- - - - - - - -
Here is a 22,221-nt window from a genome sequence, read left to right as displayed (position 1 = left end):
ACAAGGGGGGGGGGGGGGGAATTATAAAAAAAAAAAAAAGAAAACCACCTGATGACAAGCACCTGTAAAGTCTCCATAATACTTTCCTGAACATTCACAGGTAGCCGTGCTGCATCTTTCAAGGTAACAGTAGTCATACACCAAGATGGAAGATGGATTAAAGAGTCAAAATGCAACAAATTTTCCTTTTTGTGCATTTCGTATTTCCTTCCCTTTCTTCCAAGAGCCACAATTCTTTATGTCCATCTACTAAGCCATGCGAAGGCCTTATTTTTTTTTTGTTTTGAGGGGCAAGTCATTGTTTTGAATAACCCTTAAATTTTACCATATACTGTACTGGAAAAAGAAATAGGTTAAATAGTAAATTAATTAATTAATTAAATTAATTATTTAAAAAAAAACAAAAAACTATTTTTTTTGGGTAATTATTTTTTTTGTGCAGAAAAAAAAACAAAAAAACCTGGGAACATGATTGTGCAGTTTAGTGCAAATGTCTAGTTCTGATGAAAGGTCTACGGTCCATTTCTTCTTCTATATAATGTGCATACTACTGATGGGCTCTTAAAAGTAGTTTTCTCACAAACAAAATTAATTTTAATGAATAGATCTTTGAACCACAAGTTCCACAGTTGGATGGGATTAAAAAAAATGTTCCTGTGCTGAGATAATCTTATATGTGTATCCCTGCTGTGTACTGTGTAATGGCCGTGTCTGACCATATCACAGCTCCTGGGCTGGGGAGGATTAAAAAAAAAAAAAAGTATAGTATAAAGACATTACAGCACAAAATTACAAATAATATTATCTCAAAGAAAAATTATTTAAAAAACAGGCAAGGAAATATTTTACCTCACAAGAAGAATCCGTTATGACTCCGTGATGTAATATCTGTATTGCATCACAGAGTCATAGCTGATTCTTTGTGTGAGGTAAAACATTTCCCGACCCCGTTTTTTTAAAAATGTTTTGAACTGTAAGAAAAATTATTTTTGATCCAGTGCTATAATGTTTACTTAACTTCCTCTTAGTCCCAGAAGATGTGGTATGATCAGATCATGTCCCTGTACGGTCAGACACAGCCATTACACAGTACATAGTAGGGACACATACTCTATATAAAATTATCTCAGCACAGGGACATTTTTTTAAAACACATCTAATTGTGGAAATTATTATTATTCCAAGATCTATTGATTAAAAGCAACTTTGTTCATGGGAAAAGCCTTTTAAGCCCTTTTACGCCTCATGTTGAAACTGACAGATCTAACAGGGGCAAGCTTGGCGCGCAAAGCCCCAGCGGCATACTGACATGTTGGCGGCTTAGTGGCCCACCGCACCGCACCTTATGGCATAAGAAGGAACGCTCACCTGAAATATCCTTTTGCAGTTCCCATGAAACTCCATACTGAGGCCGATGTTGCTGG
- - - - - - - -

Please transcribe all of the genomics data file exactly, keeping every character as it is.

Here is a 22,221-nt window from a genome sequence, read left to right as displayed (position 1 = left end):
ACAAGGGGGGGGGGGGGGGAATTATAAAAAAAAAAAAAAGAAAACCACCTGATGACAAGCACCTGTAAAGTCTCCATAATACTTTCCTGAACATTCACAGGTAGCCGTGCTGCATCTTTCAAGGTAACAGTAGTCATACACCAAGATGGAAGATGGATTAAAGAGTCAAAATGCAACAAATTTTCCTTTTTGTGCATTTCGTATTTCCTTCCCTTTCTTCCAAGAGCCACAATTCTTTATGTCCATCTACTAAGCCATGCGAAGGCCTTATTTTTTTTTTGTTTTGAGGGGCAAGTCATTGTTTTGAATAACCCTTAAATTTTACCATATACTGTACTGGAAAAAGAAATAGGTTAAATAGTAAATTAATTAATTAATTAAATTAATTATTTAAAAAAAAACAAAAAACTATTTTTTTTGGGTAATTATTTTTTTTGTGCAGAAAAAAAAACAAAAAAACCTGGGAACATGATTGTGCAGTTTAGTGCAAATGTCTAGTTCTGATGAAAGGTCTACGGTCCATTTCTTCTTCTATATAATGTGCATACTACTGATGGGCTCTTAAAAGTAGTTTTCTCACAAACAAAATTAATTTTAATGAATAGATCTTTGAACCACAAGTTCCACAGTTGGATGGGATTAAAAAAAATGTTCCTGTGCTGAGATAATCTTATATGTGTATCCCTGCTGTGTACTGTGTAATGGCCGTGTCTGACCATATCACAGCTCCTGGGCTGGGGAGGATTAAAAAAAAAAAAAAGTATAGTATAAAGACATTACAGCACAAAATTACAAATAATATTATCTCAAAGAAAAATTATTTAAAAAACAGGCAAGGAAATATTTTACCTCACAAGAAGAATCCGTTATGACTCCGTGATGTAATATCTGTATTGCATCACAGAGTCATAGCTGATTCTTTGTGTGAGGTAAAACATTTCCCGACCCCGTTTTTTTAAAAATGTTTTGAACTGTAAGAAAAATTATTTTTGATCCAGTGCTATAATGTTTACTTAACTTCCTCTTAGTCCCAGAAGATGTGGTATGATCAGATCATGTCCCTGTACGGTCAGACACAGCCATTACACAGTACATAGTAGGGACACATACTCTATATAAAATTATCTCAGCACAGGGACATTTTTTTAAAACACATCTAATTGTGGAAATTATTATTATTCCAAGATCTATTGATTAAAAGCAACTTTGTTCATGGGAAAAGCCTTTTAAGCCCTTTTACGCCTCATGTTGAAACTGACAGATCTAACAGGGGCAAGCTTGGCGCGCAAAGCCCCAGCGGCATACTGACATGTTGGCGGCTTAGTGGCCCACCGCACCGCACCTTATGGCATAAGAAGGAACGCTCACCTGAAATATCCTTTTGCAGTTCCCATGAAACTCCATACTGAGGCCGATGTTGCTGG